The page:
Refactoring legacy applications


6 min read

What's refactoring?

Refactoring is the process of improving the structure of code without changing its behavior. It can increase readability, maintainability, and performance. It can reduce technical debt. When a codebase is cluttered and outdated, there are two options: rewriting the code or refactoring it. While rewriting is easy for developers, it is very expensive. Refactoring can be done without disrupting internal and external processes. This article will guide you through the process of legacy code refactoring and highlight common pitfalls and how to avoid them.

Steps of refactoring a legacy codebase

  1. Understand: To begin, you must understand the current architecture. Take your time learning about its structure and how different parts interact with each other. Are there any patterns? Is there a reason for the complexity?

  2. Identify: Always look for ways to improve. Is it possible to make the code more readable, maintainable, readable, and scalable?

  3. Prioritize: Following your understanding and identification, you can now prioritize the areas that require your focus first. Make a plan to deal with them. Create an Impact Effort matrix (2x2) to understand the potential impact and effort required for each task.

  4. Backup: Even though version control systems are already used by the majority of engineering teams, it's a good idea to keep this in mind. Make sure your application is safely backed up in its most recent stable state before making any modifications. Both the data storage and the codebase.

  5. Test: To ensure that the refactoring has not produced any new bugs or unexpected behavior, validate it with automated tests. Write your tests against desired behavior. If there are existing tests, keep them to validate that the changes have not produced any side effects. The rule is simple: If you can test it, you can refactor it.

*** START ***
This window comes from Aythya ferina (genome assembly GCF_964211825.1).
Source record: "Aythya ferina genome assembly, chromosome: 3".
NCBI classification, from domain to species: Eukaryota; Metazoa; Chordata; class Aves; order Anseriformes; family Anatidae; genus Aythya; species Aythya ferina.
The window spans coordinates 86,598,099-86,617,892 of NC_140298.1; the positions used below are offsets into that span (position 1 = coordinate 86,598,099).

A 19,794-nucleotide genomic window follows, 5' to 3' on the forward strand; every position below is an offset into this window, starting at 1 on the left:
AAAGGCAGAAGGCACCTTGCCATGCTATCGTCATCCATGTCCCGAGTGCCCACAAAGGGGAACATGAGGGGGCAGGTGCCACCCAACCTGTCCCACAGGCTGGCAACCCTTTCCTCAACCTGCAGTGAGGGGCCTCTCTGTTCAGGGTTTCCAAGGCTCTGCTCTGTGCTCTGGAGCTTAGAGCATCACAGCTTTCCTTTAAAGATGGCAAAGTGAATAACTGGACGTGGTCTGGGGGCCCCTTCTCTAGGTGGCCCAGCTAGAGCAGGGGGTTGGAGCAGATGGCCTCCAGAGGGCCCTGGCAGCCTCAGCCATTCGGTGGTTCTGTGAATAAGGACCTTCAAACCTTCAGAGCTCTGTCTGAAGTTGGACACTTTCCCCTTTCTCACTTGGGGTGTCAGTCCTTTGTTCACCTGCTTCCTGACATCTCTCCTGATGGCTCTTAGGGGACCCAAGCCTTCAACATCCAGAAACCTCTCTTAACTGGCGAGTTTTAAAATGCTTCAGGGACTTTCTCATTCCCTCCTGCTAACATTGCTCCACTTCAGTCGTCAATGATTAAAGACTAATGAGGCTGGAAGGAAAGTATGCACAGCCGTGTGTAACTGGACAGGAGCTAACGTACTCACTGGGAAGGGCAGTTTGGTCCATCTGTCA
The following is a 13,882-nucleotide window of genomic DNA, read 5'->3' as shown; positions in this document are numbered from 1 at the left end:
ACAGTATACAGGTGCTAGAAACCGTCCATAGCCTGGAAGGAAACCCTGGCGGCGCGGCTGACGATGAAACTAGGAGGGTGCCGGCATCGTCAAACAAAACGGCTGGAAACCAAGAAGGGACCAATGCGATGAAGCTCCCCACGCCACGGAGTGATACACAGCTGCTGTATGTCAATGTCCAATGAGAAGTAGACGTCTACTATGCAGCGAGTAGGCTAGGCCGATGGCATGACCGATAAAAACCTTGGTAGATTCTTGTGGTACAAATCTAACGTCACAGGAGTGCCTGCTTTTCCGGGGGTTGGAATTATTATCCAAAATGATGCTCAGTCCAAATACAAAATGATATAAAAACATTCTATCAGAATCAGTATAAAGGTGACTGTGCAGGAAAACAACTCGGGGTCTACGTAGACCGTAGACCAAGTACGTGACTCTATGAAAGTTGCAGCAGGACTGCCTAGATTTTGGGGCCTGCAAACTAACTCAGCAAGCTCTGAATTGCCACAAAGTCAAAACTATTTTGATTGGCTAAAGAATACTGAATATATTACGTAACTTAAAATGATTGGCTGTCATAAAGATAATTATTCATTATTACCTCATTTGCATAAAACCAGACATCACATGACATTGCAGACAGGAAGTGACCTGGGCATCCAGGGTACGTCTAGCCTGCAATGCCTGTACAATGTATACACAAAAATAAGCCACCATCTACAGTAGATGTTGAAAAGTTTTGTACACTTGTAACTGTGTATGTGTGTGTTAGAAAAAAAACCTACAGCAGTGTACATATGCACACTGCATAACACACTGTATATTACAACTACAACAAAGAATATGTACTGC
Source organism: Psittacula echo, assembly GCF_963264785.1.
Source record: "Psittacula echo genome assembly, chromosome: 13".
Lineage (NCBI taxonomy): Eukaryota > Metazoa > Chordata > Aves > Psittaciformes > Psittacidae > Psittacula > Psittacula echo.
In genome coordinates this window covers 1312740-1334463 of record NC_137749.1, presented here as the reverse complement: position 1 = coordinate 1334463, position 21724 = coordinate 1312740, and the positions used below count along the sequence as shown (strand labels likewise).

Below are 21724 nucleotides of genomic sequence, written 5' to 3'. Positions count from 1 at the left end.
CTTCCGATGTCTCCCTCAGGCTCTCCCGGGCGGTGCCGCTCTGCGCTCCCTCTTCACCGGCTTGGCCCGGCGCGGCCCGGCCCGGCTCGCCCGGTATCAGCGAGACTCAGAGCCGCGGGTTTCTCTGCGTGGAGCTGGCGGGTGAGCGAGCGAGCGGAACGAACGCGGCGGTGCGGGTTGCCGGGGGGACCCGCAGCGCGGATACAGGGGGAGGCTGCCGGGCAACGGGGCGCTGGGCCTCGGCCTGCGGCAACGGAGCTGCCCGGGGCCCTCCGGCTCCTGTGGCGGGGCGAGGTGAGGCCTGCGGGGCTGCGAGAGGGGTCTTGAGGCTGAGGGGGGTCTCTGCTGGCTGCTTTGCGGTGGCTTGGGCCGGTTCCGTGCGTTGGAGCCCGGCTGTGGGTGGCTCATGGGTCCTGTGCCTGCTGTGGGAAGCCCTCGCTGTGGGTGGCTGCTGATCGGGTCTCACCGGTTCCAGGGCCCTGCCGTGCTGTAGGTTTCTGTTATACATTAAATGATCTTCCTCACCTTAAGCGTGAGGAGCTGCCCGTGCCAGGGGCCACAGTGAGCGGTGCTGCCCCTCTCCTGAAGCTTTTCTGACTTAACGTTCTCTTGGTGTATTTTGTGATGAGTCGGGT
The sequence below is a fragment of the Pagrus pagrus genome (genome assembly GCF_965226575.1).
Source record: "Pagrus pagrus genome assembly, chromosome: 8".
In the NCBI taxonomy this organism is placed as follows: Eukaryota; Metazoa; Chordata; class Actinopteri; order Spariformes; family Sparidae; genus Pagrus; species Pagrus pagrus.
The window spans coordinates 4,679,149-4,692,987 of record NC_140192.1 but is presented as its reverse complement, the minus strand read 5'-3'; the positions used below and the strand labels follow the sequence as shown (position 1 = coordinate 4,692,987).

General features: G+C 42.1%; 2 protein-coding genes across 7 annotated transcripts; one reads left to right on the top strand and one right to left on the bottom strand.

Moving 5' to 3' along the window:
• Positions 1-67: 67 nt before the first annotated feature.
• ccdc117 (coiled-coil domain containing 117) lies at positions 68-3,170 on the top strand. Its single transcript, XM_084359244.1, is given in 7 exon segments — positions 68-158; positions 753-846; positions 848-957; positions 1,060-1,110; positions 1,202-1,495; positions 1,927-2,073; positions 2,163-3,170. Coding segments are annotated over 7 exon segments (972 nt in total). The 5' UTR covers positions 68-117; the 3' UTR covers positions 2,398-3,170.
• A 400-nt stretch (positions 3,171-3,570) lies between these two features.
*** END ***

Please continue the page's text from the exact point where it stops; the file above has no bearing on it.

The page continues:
6. Decompose: When broken up into small pieces, it is simpler to handle the refactoring process. You can isolate those parts and have the option to test those smaller components separately. Additionally, breaking things into tiny pieces makes it simpler to evaluate your impact. It's much simpler to understand and document the smaller part.

  7. Document: Start keeping track of the procedure. Document your understanding and any changes you make. Ensure consistency between your refactoring approach and the documentation.

  8. Repeat: Keep repeating the process until all necessary components of the application are improved. Refactoring a legacy app is not a straightforward, one-day task; it requires ongoing planning and execution.

Why would refactoring even be necessary?

Let's imagine! You have a large service called Printer that has numerous dependencies. And it wasn't always this way. The first code was written ten years ago by two college friends. It was intended to print two simple tables. The developers felt there was no need to make it complicated. They decided that they will easily create a simple service to handle those tables. There were two methods in the service: printEmployeesTable() and printDocumentsTable(). Those methods simply converted tables to pdf format. As a result, the first dependency was a service called HtmlToPdfConverter. Fast forward to today, their product is a success story. They've been adding new features and appealing to larger audiences since then. As an outcome, more printing methods were required, such as printSalariesTable(), printTranslationsTable(), and so on.